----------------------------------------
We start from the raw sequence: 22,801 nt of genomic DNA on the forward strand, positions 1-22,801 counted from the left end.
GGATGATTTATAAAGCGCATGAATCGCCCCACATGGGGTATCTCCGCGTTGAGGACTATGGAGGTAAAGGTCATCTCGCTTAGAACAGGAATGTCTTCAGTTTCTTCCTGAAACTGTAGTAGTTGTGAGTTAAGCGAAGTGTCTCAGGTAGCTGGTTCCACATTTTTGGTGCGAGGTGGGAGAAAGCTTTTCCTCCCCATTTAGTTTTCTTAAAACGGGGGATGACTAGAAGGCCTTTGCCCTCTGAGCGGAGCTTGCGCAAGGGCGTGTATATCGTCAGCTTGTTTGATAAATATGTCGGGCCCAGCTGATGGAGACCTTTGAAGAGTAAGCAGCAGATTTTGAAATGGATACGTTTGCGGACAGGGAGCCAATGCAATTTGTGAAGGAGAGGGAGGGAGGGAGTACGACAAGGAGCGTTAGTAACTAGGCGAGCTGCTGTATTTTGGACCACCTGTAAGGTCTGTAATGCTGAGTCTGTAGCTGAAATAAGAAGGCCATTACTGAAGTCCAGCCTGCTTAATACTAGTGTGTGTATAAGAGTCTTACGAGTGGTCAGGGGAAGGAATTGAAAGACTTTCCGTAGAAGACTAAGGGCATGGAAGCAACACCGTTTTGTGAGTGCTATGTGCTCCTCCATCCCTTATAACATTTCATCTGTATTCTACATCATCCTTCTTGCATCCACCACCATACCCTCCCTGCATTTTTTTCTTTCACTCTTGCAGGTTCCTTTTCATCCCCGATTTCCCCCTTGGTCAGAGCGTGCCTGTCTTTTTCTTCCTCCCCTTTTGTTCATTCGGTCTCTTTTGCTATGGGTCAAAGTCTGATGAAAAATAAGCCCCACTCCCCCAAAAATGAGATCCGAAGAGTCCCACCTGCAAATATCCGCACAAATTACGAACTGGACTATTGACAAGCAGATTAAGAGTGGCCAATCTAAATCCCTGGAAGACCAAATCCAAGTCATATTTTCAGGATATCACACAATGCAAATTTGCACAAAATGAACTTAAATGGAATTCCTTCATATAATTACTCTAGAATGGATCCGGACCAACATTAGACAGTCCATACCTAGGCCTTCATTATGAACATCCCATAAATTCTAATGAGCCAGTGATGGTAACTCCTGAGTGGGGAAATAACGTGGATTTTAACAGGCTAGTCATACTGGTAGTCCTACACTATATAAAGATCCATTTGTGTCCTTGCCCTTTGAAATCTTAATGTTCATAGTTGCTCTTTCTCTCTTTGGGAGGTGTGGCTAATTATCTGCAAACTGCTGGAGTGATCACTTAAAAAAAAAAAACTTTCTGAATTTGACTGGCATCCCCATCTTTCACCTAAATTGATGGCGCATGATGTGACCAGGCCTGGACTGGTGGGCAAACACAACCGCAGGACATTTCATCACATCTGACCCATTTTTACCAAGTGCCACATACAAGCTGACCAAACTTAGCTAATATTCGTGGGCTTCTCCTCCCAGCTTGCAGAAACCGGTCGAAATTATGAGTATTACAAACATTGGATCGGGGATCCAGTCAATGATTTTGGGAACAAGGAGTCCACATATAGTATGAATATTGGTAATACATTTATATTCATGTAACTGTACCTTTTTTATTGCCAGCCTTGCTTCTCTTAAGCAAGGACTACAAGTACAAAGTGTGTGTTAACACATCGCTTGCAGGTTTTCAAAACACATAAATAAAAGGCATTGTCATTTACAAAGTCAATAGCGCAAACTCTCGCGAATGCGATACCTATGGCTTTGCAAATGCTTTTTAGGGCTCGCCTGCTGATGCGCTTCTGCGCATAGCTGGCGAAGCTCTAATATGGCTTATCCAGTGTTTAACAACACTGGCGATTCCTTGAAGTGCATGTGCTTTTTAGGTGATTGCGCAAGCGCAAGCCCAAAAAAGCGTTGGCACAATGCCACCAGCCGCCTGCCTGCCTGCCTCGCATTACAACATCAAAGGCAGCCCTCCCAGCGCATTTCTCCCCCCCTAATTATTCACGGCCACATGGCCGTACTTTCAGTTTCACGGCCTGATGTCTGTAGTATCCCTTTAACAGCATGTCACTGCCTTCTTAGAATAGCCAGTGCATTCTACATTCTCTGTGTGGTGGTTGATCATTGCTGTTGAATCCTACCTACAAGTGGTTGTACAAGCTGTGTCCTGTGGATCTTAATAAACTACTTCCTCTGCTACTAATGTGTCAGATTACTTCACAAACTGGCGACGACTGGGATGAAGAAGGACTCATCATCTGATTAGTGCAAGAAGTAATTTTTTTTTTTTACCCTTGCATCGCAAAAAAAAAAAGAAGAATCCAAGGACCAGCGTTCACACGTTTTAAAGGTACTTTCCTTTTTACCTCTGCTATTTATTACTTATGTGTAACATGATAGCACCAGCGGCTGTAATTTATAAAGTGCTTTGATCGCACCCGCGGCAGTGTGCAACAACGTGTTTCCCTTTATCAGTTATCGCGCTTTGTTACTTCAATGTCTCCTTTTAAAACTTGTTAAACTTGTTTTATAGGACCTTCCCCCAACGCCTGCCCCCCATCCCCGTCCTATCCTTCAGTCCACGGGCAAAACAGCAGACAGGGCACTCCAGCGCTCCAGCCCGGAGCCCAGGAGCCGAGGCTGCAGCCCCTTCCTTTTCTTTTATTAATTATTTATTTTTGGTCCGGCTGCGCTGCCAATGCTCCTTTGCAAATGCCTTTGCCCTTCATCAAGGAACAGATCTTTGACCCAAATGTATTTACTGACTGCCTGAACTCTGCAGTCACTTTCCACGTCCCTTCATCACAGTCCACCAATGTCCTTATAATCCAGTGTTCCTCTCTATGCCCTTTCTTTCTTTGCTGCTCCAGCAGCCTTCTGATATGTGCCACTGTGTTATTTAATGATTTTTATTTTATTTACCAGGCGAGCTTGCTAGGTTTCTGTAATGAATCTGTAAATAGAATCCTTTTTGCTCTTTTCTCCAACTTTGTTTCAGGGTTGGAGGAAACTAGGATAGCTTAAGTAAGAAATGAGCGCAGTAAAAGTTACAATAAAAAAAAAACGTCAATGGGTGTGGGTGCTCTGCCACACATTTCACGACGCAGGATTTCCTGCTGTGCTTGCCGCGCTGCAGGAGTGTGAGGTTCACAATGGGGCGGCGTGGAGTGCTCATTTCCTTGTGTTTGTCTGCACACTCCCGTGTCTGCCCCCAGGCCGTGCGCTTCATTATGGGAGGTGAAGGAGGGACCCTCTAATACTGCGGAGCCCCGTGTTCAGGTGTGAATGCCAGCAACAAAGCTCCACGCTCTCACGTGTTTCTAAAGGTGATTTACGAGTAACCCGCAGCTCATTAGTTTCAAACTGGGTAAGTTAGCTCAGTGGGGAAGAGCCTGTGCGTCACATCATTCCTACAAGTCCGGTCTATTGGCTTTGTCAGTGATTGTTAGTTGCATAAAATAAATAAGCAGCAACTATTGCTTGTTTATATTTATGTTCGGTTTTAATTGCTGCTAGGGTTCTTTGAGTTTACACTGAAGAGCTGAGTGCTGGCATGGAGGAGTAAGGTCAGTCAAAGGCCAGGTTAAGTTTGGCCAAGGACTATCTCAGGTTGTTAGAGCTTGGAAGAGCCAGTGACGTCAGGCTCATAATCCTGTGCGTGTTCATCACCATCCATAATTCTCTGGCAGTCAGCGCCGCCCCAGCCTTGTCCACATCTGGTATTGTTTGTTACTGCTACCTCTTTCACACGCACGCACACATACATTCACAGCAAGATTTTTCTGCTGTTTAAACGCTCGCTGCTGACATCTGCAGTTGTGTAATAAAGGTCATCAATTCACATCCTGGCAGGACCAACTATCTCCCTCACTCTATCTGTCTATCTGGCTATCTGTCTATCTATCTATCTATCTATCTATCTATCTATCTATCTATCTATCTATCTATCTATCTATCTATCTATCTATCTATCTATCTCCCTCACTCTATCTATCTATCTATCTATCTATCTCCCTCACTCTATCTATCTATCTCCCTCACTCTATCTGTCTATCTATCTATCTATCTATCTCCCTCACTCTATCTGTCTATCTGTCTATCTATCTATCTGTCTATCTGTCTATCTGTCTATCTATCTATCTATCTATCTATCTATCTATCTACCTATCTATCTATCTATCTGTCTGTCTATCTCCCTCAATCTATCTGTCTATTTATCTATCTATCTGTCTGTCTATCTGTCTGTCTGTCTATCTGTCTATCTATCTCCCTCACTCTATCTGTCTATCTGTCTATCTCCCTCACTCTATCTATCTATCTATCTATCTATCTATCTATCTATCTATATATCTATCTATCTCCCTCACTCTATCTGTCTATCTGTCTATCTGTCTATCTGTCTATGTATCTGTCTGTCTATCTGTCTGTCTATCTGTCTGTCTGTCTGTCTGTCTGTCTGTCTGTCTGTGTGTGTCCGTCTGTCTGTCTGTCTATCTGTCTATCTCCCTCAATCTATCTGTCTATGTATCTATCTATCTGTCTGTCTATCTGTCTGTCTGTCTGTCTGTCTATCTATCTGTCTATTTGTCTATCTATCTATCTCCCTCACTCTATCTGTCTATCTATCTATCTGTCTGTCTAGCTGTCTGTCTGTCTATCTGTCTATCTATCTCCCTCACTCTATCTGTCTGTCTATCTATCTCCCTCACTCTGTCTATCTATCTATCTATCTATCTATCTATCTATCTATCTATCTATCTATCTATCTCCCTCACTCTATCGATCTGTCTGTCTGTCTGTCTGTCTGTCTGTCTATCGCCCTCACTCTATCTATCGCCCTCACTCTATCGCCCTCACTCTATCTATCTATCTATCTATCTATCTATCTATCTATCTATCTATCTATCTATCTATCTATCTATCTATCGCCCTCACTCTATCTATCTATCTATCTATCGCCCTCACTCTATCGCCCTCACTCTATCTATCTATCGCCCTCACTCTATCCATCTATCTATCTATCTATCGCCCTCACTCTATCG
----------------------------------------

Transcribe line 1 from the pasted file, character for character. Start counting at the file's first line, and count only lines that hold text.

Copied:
We start from the raw sequence: 22,801 nt of genomic DNA on the forward strand, positions 1-22,801 counted from the left end.